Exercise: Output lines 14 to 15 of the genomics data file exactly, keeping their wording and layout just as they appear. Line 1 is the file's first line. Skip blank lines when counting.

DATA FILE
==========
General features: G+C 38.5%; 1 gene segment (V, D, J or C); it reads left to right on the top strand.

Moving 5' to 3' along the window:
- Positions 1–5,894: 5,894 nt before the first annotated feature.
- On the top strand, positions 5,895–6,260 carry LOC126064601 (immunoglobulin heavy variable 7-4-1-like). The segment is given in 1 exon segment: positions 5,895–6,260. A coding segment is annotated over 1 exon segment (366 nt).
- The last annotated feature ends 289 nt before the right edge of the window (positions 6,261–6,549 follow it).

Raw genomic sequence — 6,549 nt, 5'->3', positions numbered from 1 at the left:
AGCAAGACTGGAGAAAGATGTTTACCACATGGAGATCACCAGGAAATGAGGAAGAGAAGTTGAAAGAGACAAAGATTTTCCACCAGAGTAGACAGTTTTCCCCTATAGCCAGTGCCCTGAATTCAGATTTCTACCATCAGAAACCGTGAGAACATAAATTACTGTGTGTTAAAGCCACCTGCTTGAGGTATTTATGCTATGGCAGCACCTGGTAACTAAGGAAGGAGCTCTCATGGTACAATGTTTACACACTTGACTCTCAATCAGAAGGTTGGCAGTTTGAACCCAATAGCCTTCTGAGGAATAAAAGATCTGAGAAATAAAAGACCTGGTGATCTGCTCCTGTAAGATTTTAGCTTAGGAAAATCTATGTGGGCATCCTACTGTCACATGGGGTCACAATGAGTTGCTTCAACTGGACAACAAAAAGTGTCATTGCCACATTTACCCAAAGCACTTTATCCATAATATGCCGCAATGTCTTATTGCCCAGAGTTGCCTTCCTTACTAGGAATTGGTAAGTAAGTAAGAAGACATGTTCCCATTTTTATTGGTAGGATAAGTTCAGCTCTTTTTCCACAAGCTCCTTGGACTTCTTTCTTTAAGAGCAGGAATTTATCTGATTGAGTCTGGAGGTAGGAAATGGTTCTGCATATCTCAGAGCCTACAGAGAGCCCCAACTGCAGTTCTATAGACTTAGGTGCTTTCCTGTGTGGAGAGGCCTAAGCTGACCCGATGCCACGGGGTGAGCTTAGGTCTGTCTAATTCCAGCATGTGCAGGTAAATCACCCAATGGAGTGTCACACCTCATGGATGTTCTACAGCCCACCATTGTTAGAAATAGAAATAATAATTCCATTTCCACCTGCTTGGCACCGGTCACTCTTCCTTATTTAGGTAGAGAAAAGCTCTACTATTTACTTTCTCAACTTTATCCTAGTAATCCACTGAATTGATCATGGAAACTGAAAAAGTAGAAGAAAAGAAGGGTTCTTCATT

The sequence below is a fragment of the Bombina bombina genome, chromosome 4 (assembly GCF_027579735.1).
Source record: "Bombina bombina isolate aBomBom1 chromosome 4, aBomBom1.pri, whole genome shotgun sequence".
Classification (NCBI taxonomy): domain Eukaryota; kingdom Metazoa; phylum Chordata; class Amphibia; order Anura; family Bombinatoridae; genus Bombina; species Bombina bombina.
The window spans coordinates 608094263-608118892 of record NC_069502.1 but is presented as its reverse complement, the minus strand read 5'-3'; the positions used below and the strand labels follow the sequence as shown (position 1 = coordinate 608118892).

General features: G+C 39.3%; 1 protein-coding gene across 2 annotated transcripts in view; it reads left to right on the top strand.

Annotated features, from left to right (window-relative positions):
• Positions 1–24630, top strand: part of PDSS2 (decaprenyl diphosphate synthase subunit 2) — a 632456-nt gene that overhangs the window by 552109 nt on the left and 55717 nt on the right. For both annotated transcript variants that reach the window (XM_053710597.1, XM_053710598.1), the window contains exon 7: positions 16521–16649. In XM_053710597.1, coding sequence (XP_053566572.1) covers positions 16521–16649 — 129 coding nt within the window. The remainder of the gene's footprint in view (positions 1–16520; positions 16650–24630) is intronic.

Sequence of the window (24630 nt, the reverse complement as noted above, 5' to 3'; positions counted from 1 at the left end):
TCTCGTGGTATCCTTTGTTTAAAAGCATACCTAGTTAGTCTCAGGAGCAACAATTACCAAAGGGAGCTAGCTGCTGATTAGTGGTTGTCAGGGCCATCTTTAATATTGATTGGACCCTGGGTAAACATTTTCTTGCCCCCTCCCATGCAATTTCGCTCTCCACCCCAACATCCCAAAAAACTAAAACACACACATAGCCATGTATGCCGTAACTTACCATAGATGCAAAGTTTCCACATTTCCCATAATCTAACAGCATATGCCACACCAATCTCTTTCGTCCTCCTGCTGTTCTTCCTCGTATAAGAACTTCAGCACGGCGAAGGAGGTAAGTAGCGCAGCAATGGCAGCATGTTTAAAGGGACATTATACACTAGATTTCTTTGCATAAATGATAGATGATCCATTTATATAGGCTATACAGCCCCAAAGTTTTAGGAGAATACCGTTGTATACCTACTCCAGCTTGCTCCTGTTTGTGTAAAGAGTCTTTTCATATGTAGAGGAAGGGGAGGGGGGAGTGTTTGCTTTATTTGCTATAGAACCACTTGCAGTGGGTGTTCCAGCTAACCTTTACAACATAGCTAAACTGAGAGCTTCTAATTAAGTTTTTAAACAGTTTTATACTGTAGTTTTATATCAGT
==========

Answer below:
• Positions 1–24630, top strand: part of PDSS2 (decaprenyl diphosphate synthase subunit 2) — a 632456-nt gene that overhangs the window by 552109 nt on the left and 55717 nt on the right. For both annotated transcript variants that reach the window (XM_053710597.1, XM_053710598.1), the window contains exon 7: positions 16521–16649. In XM_053710597.1, coding sequence (XP_053566572.1) covers positions 16521–16649 — 129 coding nt within the window. The remainder of the gene's footprint in view (positions 1–16520; positions 16650–24630) is intronic.

Sequence of the window (24630 nt, the reverse complement as noted above, 5' to 3'; positions counted from 1 at the left end):